Crumbs From the Corner: Adventures in Woolgathering

Saturday, December 1, 2007

Rise and Shine

"What humbugs we are, who pretend to live for Beauty, and never see the Dawn!"
-Logan Pearsall Smith

Unless you are motivated to get up early, it is next to impossible to pull off the task after years of sleeping late. You must be truly excited by the prospect of a fresh and silent morning unsullied yet by traffic or slamming doors.
I am not a morning person. My Spouse believes, however, that there is no such thing, and that we can be whatever we choose. Spouse, clearly then, is an early riser.
There are mornings, beautiful prologues to days when I open my eyes and cannot imagine staying in bed another moment: the sunlight might be pouring in; I might be anticipating a particularly busy or inventive day; whatever the reason, it happens that occasionally I am highly alert upon waking.
More often than not, woefully, I have to practically pry my eyelids open with a teaspoon before I can proceed with my day. My limbs feel weighty, the pressure in my head is too much and all I want is to go back to sleep. In fact I could do just that while standing in the kitchen trying vaguely to remember where we store the milk. It reminds me of wading through mud: unbearably slow and too much trouble.
By the time I have prepared said breakfast, Spouse has usually sent an e-mail, scanned several pages and embarked on a brand new project and, as I deliver the bowl of steaming oatmeal, is quietly musing about lunch.
As I said, though, one has to want the early mornings. One has to see that they are, in fact, the best time of the day as long as one's mind is not shrouded in a cloak of cumbersome fog.
How remarkable- it is invigorating to look at a clock and see that, despite a good deal of work being done, 9 am has not come around yet. An early morning feels serene, full of possibilities and all yours.
Spouse likes to wake at 5 am and with the best of intentions, to be out of bed at quarter past. These days in December that means a sliver of moon might still be visible. I long to be able to appreciate the mornings more often. To achieve this one must sleep well so that when 5 am approaches, it seems like time to get up.

I suggest some simple methods such as:
-Going to bed before 10 pm and following the same routine each night.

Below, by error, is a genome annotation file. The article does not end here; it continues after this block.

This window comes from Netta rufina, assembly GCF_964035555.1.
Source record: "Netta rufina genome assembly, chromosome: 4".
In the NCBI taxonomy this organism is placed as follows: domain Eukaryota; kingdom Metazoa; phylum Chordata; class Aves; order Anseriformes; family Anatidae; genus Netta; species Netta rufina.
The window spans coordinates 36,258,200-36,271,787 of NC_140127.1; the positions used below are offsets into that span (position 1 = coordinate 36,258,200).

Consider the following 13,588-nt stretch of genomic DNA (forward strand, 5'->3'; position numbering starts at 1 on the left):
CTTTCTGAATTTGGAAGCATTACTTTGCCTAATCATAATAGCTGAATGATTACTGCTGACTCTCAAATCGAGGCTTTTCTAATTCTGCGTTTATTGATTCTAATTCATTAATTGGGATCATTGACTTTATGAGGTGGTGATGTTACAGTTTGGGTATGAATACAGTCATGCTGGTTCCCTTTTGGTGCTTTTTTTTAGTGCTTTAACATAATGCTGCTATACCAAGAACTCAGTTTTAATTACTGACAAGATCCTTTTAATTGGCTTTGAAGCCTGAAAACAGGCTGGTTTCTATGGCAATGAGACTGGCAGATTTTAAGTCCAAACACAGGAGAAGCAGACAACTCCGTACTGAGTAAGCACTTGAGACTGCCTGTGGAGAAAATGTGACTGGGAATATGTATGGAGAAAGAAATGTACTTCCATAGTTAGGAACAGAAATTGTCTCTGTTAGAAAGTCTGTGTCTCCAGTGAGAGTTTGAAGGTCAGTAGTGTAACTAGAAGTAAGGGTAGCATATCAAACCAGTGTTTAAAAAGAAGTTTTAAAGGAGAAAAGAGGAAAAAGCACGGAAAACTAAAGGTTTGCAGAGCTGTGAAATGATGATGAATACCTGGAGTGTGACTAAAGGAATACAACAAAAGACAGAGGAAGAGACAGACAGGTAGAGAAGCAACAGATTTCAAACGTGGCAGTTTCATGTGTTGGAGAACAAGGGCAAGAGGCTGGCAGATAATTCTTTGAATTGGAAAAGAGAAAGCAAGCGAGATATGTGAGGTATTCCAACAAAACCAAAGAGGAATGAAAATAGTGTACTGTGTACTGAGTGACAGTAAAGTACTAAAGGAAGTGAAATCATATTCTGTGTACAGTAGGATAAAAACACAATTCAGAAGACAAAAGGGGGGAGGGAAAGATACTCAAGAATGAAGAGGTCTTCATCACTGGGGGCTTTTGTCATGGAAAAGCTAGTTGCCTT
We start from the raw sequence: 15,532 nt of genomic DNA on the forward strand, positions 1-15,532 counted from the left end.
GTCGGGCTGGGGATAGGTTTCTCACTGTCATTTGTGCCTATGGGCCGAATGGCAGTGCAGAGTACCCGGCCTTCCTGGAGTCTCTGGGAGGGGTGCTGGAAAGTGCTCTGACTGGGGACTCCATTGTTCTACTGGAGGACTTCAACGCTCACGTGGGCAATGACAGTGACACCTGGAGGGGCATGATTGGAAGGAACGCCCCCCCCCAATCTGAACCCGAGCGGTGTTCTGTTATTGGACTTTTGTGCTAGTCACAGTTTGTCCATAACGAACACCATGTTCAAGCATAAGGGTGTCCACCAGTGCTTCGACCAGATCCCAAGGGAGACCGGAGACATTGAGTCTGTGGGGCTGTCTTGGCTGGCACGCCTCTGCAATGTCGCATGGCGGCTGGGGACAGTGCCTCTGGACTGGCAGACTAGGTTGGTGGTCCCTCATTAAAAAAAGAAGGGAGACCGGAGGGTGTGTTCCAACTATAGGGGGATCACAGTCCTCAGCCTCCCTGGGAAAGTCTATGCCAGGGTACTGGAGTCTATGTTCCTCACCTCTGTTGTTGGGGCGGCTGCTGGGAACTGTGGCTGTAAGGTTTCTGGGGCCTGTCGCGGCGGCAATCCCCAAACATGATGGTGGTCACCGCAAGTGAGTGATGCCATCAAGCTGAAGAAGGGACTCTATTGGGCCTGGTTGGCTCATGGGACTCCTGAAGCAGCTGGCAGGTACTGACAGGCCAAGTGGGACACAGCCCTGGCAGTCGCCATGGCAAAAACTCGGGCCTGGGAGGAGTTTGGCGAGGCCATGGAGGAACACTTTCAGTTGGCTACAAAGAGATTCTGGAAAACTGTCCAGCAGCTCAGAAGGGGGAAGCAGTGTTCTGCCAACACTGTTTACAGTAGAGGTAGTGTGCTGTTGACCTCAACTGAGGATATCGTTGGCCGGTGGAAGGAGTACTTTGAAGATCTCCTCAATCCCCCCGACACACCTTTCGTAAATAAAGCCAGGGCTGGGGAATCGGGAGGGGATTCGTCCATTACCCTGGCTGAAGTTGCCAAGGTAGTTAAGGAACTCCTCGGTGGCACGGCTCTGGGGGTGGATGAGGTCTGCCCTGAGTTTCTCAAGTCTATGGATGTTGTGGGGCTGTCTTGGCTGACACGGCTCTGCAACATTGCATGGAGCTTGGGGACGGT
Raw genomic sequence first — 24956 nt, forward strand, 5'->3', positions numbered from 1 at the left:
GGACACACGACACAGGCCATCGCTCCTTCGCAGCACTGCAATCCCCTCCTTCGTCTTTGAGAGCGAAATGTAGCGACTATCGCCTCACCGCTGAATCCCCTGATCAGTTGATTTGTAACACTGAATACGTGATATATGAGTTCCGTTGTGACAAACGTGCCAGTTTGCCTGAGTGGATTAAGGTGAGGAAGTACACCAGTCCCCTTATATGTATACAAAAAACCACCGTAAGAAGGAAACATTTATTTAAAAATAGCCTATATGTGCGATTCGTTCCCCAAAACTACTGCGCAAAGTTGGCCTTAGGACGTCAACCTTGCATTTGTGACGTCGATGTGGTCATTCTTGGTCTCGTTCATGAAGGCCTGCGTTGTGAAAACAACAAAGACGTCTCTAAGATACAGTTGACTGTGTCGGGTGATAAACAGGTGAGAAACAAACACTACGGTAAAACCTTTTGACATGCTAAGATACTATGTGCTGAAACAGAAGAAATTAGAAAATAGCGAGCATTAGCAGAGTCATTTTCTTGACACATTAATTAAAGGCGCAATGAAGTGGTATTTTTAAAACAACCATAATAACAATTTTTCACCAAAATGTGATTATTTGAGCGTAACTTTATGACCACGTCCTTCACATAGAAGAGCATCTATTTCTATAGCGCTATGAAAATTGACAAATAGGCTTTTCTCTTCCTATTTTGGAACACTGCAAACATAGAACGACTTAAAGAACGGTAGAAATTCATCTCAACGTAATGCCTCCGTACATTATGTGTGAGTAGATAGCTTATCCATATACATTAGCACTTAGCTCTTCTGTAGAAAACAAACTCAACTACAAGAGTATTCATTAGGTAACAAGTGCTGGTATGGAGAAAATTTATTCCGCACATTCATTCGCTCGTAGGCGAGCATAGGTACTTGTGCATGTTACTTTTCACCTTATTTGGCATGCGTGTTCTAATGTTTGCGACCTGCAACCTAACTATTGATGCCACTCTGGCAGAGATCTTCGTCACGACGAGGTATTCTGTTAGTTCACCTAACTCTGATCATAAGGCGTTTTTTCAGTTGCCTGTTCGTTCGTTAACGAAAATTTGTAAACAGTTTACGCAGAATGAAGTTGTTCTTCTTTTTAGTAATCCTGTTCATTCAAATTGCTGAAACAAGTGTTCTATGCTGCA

-Not using the computer after 8:30 or at least an hour before bed.
-Reading until sleep hits like a wave. Spouse and I share our copy of Jonathan Strange and Mr. Norrell, a novel I have mentioned time and again and of which we are both very fond. It is a soothing and gentle lull of a read and very charming.
-In the evenings my Spouse likes Horlick's, a warm, milky drink. Were I a milky-drink aficionado no doubt I would enjoy it also but nothing comes between me and my black tea sent via a care-package from Mater.

Before this week, before my Spouse became ill I had recently begun going to the same gym that Spouse had been attending for months. Spouse goes for a workout in the mornings. Of course that meant we had to rise earlier so that we could be back in time for Spouse to go to work.
We began this procedure just as the cold spell hit our area and so over the course of one morning I went from remaining warm and sleepy when Spouse drove to the gym, to accompanying Spouse in the freezing darkness with nothing but pain to look forward to for the next hour.
Mercifully it turned out to be better than I had expected: once I became accustomed to the machines and the art of numbing my brain to all feeling, I began to feel quite good about getting exercise and felt stronger by the second.
Sadly our routine was short-lived but we will be able to return with regularity in the coming weeks as long as Spouse continues to improve.

At 5 am, the roads look vastly different; so does the world. At that hour we can imagine we own the roads, so few are the souls travelling on it.
Tick, tock: beds are cosy but life is short. I say, take back the mornings and feel a little more productive.

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